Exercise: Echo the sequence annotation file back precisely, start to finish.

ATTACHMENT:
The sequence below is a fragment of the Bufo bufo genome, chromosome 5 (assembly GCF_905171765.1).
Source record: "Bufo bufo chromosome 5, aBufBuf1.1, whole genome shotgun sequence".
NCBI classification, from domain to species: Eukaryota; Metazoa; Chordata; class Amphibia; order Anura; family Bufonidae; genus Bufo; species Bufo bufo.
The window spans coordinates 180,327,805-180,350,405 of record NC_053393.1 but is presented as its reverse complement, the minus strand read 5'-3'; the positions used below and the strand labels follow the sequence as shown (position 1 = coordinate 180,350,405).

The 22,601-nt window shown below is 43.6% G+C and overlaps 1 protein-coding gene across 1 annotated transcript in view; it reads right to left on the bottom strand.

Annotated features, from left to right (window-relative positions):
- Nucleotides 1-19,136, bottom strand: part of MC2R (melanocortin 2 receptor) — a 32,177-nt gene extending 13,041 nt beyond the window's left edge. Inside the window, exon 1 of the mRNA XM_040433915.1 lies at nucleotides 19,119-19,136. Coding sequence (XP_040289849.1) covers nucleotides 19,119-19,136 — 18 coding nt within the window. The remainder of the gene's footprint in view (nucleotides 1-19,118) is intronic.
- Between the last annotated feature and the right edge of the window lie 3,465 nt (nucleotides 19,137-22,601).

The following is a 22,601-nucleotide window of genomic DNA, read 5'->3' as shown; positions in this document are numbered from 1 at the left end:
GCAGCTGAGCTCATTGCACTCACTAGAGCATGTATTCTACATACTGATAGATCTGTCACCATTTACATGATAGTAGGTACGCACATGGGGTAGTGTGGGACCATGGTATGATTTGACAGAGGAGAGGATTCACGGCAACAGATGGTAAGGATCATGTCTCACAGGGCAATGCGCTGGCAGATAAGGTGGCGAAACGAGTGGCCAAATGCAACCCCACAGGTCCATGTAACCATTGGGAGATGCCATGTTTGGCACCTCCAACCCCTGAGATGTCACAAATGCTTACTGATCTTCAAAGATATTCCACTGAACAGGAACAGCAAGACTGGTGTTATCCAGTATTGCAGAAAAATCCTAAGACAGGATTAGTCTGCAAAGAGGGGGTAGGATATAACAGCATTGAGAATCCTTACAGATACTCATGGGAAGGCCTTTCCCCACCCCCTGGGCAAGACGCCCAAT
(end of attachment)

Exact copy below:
The sequence below is a fragment of the Bufo bufo genome, chromosome 5 (assembly GCF_905171765.1).
Source record: "Bufo bufo chromosome 5, aBufBuf1.1, whole genome shotgun sequence".
NCBI classification, from domain to species: Eukaryota; Metazoa; Chordata; class Amphibia; order Anura; family Bufonidae; genus Bufo; species Bufo bufo.
The window spans coordinates 180,327,805-180,350,405 of record NC_053393.1 but is presented as its reverse complement, the minus strand read 5'-3'; the positions used below and the strand labels follow the sequence as shown (position 1 = coordinate 180,350,405).

The 22,601-nt window shown below is 43.6% G+C and overlaps 1 protein-coding gene across 1 annotated transcript in view; it reads right to left on the bottom strand.

Annotated features, from left to right (window-relative positions):
- Nucleotides 1-19,136, bottom strand: part of MC2R (melanocortin 2 receptor) — a 32,177-nt gene extending 13,041 nt beyond the window's left edge. Inside the window, exon 1 of the mRNA XM_040433915.1 lies at nucleotides 19,119-19,136. Coding sequence (XP_040289849.1) covers nucleotides 19,119-19,136 — 18 coding nt within the window. The remainder of the gene's footprint in view (nucleotides 1-19,118) is intronic.
- Between the last annotated feature and the right edge of the window lie 3,465 nt (nucleotides 19,137-22,601).

The following is a 22,601-nucleotide window of genomic DNA, read 5'->3' as shown; positions in this document are numbered from 1 at the left end:
GCAGCTGAGCTCATTGCACTCACTAGAGCATGTATTCTACATACTGATAGATCTGTCACCATTTACATGATAGTAGGTACGCACATGGGGTAGTGTGGGACCATGGTATGATTTGACAGAGGAGAGGATTCACGGCAACAGATGGTAAGGATCATGTCTCACAGGGCAATGCGCTGGCAGATAAGGTGGCGAAACGAGTGGCCAAATGCAACCCCACAGGTCCATGTAACCATTGGGAGATGCCATGTTTGGCACCTCCAACCCCTGAGATGTCACAAATGCTTACTGATCTTCAAAGATATTCCACTGAACAGGAACAGCAAGACTGGTGTTATCCAGTATTGCAGAAAAATCCTAAGACAGGATTAGTCTGCAAAGAGGGGGTAGGATATAACAGCATTGAGAATCCTTACAGATACTCATGGGAAGGCCTTTCCCCACCCCCTGGGCAAGACGCCCAAT